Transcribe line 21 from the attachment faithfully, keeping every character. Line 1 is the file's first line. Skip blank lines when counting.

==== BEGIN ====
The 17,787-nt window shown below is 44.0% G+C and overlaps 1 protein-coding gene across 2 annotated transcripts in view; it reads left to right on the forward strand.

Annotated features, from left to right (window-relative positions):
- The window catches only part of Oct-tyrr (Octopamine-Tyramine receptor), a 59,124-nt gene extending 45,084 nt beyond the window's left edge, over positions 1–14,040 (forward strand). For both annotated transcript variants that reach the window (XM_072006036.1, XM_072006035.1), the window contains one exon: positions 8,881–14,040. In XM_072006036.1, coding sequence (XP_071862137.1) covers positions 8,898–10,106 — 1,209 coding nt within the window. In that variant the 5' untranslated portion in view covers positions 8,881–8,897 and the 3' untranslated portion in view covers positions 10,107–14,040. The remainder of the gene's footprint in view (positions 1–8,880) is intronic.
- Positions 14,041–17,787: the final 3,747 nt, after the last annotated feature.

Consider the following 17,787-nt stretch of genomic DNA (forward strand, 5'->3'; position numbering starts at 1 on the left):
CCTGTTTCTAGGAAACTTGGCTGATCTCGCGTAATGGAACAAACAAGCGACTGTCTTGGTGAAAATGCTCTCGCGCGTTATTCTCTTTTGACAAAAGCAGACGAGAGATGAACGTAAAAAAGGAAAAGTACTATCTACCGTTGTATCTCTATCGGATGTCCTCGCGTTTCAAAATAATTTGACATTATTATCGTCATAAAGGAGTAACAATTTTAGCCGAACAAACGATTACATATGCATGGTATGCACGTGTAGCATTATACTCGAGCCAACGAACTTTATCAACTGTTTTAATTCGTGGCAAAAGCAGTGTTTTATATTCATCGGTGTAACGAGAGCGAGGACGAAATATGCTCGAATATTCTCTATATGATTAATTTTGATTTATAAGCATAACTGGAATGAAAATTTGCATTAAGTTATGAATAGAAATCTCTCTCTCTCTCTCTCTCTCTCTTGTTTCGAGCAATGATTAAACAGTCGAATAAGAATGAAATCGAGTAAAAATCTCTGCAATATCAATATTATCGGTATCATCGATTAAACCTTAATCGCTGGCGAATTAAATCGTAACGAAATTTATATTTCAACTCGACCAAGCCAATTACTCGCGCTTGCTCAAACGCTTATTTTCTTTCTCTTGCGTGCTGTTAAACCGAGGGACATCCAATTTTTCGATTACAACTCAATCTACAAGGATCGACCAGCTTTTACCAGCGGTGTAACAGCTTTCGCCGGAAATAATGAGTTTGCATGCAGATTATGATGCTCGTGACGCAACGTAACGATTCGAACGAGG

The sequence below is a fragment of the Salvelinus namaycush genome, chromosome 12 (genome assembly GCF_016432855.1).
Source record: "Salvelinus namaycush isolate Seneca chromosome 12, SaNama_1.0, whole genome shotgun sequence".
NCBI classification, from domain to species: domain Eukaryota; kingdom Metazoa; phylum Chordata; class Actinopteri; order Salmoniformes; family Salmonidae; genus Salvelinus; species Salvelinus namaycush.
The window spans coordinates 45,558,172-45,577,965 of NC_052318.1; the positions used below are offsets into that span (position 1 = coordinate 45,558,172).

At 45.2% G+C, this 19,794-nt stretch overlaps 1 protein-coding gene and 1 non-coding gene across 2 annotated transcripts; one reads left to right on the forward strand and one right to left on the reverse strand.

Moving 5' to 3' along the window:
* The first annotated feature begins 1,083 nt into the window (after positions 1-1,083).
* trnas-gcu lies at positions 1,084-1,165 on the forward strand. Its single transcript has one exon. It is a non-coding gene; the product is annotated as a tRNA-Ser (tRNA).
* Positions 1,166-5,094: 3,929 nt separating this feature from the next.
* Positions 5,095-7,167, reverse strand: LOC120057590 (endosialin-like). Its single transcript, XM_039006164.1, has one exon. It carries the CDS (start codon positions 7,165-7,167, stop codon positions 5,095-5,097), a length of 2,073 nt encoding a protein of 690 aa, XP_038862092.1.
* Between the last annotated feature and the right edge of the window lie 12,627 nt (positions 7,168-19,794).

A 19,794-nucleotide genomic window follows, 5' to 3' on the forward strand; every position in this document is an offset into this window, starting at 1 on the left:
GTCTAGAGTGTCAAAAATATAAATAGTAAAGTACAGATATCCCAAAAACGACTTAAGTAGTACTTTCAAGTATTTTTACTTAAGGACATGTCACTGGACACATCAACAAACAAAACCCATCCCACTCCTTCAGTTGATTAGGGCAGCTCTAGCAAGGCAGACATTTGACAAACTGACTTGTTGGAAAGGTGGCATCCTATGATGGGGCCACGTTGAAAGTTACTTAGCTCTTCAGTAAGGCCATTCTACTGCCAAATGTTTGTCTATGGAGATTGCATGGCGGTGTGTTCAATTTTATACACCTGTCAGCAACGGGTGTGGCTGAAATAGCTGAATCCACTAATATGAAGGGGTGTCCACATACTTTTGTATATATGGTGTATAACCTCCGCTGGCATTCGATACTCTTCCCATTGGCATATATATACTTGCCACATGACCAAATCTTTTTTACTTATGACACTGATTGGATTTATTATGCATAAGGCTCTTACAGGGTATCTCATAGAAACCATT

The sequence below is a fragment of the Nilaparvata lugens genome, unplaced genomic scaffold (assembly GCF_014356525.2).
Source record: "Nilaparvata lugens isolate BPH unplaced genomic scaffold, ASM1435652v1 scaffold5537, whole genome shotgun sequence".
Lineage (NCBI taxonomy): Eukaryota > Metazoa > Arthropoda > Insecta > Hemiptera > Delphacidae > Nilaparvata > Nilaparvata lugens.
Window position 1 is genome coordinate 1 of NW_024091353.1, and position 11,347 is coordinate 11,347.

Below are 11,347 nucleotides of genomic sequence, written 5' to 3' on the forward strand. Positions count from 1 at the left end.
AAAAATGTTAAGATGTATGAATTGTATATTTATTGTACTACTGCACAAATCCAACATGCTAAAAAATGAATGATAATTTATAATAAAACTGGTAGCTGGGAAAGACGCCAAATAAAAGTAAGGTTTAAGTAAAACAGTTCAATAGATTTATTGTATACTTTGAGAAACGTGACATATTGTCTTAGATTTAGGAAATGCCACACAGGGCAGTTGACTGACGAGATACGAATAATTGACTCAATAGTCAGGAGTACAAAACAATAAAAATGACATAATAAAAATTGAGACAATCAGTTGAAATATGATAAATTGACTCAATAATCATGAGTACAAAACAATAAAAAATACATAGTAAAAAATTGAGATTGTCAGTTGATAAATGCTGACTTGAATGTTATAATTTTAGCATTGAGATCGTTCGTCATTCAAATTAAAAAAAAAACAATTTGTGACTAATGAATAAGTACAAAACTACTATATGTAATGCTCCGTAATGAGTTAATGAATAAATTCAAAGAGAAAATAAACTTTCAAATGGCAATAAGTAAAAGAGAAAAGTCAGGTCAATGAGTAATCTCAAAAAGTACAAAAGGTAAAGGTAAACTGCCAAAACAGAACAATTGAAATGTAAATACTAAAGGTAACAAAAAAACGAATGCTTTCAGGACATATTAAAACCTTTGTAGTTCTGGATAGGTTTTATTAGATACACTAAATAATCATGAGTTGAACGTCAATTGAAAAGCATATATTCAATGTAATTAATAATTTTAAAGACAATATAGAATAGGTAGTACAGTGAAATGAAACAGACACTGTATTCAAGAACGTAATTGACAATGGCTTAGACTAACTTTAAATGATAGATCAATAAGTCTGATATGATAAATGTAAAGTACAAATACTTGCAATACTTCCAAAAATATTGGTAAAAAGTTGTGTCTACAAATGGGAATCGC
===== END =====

Source record: "Nilaparvata lugens isolate BPH unplaced genomic scaffold, ASM1435652v1 scaffold5537, whole genome shotgun sequence".